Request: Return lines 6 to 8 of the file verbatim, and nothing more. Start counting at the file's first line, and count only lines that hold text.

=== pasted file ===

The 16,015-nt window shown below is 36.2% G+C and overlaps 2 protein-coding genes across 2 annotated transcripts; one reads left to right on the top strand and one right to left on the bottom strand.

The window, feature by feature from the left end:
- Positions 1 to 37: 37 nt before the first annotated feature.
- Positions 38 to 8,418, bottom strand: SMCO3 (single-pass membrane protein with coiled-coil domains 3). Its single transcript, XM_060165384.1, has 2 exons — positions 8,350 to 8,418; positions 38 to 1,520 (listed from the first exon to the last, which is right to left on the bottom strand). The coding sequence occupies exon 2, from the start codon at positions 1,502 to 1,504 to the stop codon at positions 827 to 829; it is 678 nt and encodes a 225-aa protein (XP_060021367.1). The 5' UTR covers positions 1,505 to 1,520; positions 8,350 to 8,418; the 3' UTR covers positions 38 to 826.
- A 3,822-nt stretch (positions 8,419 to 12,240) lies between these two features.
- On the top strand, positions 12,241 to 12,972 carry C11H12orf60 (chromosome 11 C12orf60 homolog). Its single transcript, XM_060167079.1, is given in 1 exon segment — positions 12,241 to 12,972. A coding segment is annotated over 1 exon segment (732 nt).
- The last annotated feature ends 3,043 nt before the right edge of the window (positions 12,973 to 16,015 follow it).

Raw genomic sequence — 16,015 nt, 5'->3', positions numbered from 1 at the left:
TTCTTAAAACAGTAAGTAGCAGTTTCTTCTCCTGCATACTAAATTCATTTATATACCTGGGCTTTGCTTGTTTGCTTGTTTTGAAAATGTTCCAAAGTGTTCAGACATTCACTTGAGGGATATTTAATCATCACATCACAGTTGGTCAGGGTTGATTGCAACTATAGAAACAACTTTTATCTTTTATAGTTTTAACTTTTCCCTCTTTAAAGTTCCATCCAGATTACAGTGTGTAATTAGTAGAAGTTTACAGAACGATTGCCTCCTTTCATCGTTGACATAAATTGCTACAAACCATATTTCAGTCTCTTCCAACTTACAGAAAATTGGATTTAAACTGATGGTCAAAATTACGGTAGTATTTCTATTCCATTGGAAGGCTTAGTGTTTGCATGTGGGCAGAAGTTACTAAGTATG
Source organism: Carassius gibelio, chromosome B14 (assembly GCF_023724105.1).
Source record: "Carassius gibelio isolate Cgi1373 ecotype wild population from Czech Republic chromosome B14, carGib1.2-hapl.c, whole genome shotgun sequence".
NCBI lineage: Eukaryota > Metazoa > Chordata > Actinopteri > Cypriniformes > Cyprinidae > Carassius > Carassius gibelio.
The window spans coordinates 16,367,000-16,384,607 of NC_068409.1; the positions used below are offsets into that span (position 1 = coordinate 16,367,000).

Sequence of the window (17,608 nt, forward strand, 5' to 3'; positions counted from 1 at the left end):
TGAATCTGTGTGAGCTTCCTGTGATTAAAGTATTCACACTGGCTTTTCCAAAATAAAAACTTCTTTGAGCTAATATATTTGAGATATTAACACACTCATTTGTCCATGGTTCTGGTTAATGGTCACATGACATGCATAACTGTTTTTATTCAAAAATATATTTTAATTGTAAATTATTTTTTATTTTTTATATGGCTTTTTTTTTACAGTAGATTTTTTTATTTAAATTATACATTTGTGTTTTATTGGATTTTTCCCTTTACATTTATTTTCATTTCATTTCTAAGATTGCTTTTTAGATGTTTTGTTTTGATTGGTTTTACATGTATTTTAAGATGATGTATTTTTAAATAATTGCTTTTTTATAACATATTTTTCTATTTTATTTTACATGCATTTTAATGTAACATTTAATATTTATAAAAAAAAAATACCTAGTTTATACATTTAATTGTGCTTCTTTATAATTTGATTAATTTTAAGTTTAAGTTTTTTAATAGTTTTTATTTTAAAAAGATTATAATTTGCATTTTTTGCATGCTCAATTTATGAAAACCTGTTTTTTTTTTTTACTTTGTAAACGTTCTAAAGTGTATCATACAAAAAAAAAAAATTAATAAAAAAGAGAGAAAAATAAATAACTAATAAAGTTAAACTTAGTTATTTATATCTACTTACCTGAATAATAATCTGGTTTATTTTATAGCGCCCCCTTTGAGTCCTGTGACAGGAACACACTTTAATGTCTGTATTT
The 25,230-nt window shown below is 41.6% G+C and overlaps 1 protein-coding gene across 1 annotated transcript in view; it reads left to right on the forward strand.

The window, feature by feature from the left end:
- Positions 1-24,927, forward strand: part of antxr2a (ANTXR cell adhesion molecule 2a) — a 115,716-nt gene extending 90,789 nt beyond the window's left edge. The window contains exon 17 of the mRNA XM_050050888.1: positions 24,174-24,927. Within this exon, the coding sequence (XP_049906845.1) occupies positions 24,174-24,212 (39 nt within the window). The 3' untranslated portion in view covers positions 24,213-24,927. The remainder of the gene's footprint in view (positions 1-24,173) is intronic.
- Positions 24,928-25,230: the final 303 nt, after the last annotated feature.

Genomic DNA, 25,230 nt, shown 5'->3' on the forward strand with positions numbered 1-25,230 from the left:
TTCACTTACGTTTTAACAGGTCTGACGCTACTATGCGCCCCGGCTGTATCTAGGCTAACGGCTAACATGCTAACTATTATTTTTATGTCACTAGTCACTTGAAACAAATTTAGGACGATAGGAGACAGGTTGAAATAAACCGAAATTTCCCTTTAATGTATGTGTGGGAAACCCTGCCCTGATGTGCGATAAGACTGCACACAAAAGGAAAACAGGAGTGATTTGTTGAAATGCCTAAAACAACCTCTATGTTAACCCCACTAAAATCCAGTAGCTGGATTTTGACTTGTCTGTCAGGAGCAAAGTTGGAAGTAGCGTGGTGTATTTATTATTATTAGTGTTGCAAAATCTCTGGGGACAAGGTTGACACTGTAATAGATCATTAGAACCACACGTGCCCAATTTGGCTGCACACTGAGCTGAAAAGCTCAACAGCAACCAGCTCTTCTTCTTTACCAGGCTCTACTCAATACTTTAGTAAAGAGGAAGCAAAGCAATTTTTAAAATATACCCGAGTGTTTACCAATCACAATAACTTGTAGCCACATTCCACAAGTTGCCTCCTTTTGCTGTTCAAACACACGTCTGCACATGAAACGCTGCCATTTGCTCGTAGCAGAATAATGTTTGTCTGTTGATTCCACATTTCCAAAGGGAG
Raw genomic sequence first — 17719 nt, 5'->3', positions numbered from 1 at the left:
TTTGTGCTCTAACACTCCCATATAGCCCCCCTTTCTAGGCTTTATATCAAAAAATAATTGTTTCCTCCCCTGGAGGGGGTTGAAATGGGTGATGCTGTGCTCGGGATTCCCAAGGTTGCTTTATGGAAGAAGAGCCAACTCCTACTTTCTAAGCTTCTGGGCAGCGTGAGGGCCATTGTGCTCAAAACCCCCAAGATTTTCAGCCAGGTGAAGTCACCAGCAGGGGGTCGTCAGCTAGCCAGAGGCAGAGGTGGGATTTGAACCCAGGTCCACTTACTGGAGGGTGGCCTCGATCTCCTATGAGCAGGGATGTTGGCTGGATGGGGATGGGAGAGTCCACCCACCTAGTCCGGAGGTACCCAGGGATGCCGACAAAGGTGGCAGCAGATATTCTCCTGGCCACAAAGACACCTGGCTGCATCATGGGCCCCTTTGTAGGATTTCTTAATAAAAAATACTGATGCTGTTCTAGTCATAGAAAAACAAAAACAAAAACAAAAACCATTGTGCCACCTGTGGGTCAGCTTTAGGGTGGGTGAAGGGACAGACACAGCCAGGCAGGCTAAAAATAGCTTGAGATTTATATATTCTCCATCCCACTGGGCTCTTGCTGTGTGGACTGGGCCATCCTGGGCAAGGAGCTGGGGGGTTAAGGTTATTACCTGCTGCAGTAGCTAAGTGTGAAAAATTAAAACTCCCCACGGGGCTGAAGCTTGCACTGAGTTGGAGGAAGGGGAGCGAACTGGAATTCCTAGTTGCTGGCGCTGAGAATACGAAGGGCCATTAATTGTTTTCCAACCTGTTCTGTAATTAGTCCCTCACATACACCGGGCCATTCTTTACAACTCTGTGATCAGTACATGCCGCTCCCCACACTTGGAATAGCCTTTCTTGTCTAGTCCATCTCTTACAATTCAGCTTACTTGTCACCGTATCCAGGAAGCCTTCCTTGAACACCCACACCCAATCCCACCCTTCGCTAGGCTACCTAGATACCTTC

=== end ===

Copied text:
- On the top strand, positions 12,241 to 12,972 carry C11H12orf60 (chromosome 11 C12orf60 homolog). Its single transcript, XM_060167079.1, is given in 1 exon segment — positions 12,241 to 12,972. A coding segment is annotated over 1 exon segment (732 nt).
- The last annotated feature ends 3,043 nt before the right edge of the window (positions 12,973 to 16,015 follow it).

Raw genomic sequence — 16,015 nt, 5'->3', positions numbered from 1 at the left: